To evaluate for other clinical effects of the loss-of-function HSD17B13 variant, Regeneron researchers scanned for associations with thousands of clinical diseases and measurements captured in electronic health records, finding that the only strong associations were with conditions related to chronic liver diseases. This real-world data indicates that genetic loss of HSD17B13 function may be specific to reduction of chronic liver disease risk, which would be a positive safety consideration for potential therapeutics against this target.
 
Right on the heels of NEJM publishing the paper detailing these findings, Regeneron and Alnylam announced a collaboration to identify RNA interference (RNAi) therapeutics for NASH, and possibly other related diseases as well. This discovery collaboration is tied directly to the promising research findings about the HSD17B13 gene variant, with the thinking being that RNAi therapeutics could be used to potentially mimic the naturally occurring loss-of-function genetic variation in HSD17B13 seen in people who are protected from NASH disease progression.
 
This would mark the second time that Regeneron and Alnylam have teamed up on genetic exploration. In January, Alnylam and various other leading life-sciences companies joined Regeneron’s pre-competitive consortium to sequence 500,000 individuals in the UK Biobank health resource and subsequently make the data publicly available to the global research community.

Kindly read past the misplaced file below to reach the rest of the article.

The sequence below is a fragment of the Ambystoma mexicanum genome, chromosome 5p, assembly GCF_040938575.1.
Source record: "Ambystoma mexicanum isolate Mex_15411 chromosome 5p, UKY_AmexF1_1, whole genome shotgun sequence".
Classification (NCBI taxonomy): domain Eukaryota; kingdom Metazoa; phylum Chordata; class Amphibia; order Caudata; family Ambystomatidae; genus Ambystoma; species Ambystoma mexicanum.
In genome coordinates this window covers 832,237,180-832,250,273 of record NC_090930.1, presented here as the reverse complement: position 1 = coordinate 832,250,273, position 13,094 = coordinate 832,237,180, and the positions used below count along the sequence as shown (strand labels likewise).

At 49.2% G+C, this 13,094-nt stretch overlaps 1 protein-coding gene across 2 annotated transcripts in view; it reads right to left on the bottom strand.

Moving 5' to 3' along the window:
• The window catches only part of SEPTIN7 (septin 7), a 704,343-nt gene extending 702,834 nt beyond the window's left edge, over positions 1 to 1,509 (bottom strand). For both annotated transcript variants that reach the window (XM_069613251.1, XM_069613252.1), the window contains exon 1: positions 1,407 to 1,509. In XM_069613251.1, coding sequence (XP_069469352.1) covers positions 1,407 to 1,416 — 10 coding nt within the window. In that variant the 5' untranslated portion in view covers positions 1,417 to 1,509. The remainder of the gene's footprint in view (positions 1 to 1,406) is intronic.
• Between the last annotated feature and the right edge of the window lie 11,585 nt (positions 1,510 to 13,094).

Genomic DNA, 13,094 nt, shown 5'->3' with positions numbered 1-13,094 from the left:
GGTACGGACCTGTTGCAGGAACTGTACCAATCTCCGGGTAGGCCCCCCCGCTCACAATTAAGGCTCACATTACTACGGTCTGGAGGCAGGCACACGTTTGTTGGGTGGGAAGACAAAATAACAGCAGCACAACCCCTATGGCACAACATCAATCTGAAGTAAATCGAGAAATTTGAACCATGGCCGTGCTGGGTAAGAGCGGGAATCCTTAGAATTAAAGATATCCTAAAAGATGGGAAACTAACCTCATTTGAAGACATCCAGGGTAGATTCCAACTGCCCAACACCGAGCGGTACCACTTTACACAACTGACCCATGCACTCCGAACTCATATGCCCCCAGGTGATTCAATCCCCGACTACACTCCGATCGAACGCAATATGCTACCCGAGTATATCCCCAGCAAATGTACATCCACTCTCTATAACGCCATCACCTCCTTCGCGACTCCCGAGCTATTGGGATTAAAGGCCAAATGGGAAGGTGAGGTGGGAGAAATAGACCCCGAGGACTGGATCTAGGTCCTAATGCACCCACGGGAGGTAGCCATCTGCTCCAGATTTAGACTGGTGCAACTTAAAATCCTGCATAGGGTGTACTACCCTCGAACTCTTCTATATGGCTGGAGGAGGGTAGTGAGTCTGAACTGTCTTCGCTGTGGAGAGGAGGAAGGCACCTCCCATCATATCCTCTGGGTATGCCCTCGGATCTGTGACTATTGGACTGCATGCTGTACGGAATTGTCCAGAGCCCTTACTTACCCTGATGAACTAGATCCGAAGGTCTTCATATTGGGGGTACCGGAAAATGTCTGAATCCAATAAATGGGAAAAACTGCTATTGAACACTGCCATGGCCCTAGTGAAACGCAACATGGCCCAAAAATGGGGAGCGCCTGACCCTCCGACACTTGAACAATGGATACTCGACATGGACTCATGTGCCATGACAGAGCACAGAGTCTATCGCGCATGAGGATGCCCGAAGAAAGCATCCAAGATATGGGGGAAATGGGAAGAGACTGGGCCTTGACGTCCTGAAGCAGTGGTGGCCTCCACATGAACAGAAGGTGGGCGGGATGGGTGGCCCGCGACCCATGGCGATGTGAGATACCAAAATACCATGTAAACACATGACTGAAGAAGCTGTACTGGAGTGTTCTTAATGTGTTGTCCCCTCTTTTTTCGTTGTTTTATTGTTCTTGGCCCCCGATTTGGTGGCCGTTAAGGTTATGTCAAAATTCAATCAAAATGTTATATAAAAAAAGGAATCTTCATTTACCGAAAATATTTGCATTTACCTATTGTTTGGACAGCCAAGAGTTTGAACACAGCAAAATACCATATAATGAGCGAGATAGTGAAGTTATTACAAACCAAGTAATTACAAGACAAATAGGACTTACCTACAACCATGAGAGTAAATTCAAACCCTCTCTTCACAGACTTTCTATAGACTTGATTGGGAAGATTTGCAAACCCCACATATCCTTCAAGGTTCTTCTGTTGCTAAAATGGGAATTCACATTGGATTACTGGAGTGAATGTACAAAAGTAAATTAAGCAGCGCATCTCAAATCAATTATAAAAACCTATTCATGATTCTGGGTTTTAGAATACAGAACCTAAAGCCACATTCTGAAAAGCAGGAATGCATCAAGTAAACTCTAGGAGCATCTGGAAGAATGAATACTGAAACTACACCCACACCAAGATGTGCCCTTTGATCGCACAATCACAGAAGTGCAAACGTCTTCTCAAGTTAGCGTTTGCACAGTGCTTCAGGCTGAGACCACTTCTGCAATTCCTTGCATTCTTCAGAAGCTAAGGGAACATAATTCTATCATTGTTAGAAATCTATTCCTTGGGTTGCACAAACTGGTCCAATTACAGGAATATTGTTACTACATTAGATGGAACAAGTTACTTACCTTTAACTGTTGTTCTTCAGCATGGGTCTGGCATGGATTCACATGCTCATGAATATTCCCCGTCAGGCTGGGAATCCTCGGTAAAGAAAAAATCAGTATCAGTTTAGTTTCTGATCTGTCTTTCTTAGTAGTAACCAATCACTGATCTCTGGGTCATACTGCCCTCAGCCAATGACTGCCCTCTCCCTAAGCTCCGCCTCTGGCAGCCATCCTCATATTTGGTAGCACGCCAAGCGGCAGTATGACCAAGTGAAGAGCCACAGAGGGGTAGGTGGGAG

“At Alnylam, we are dedicated to advancing RNAi therapeutics as a new class of medicines for patients with few or no treatment alternatives,” said Dr. John Maraganore, CEO of Alnylam. “As we transition Alnylam toward commercialization in rare diseases, the prospect of collaborating with a scientific leader like Regeneron on innovative medicines for more prevalent diseases like NASH makes perfect strategic sense. We believe the exquisite specificity afforded by the RNAi mechanism of action and our industry-leading, proprietary GalNAc-conjugate approach for delivery to the liver is an unparalleled combination for developing an RNAi therapeutic toward genetically-validated targets in NASH.”
 
Under the discovery collaboration, Regeneron will contribute research on the hepatocyte-expressed, genetically validated HSD17B13 target, and Alnylam will leverage its RNAi therapeutics platform to identify compounds directed to this target. Regeneron and Alnylam intend to enter into a separate, 50/50 collaboration to further research, co-develop and commercialize any therapeutic product candidates that emerge from these discovery efforts.
 
“Our Regeneron Genetics Center is delivering new targets that will require new approaches beyond our biologics capabilities. Since we are committed to following the science, we are pleased to join together with an equally science-minded company with a novel RNAi therapeutic approach that appears well suited to impact this particular target,” said Regeneron’s Yancopoulos. “NASH is a major cause of death in this country, with no current treatment options. We’re eager to build on the exciting science delivered by the Regeneron team in the hopes of helping patients with debilitating and life-threatening chronic liver diseases.”
 
Code: E03281802